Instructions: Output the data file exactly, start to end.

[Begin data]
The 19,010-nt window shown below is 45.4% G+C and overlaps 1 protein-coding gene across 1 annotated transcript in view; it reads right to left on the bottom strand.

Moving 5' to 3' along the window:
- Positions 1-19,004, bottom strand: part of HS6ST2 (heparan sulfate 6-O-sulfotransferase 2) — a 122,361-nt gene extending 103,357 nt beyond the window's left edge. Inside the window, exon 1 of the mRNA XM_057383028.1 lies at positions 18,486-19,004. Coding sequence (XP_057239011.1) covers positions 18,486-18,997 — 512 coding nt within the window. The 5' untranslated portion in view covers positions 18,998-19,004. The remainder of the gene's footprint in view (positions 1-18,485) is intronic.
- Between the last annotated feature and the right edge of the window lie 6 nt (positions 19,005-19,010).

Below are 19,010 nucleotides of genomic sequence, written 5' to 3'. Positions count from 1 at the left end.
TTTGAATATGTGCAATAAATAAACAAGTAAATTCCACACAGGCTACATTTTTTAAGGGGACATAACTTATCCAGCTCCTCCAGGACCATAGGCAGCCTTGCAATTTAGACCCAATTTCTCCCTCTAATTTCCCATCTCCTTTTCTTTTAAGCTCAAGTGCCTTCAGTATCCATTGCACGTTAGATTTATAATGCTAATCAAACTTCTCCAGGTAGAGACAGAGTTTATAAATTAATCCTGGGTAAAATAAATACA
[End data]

The 19,010-nt window shown below is 45.4% G+C and overlaps 1 protein-coding gene across 1 annotated transcript in view; it reads right to left on the bottom strand.

Moving 5' to 3' along the window:
- Positions 1-19,004, bottom strand: part of HS6ST2 (heparan sulfate 6-O-sulfotransferase 2) — a 122,361-nt gene extending 103,357 nt beyond the window's left edge. Inside the window, exon 1 of the mRNA XM_057383028.1 lies at positions 18,486-19,004. Coding sequence (XP_057239011.1) covers positions 18,486-18,997 — 512 coding nt within the window. The 5' untranslated portion in view covers positions 18,998-19,004. The remainder of the gene's footprint in view (positions 1-18,485) is intronic.
- Between the last annotated feature and the right edge of the window lie 6 nt (positions 19,005-19,010).

Below are 19,010 nucleotides of genomic sequence, written 5' to 3'. Positions count from 1 at the left end.
TTTGAATATGTGCAATAAATAAACAAGTAAATTCCACACAGGCTACATTTTTTAAGGGGACATAACTTATCCAGCTCCTCCAGGACCATAGGCAGCCTTGCAATTTAGACCCAATTTCTCCCTCTAATTTCCCATCTCCTTTTCTTTTAAGCTCAAGTGCCTTCAGTATCCATTGCACGTTAGATTTATAATGCTAATCAAACTTCTCCAGGTAGAGACAGAGTTTATAAATTAATCCTGGGTAAAATAAATACA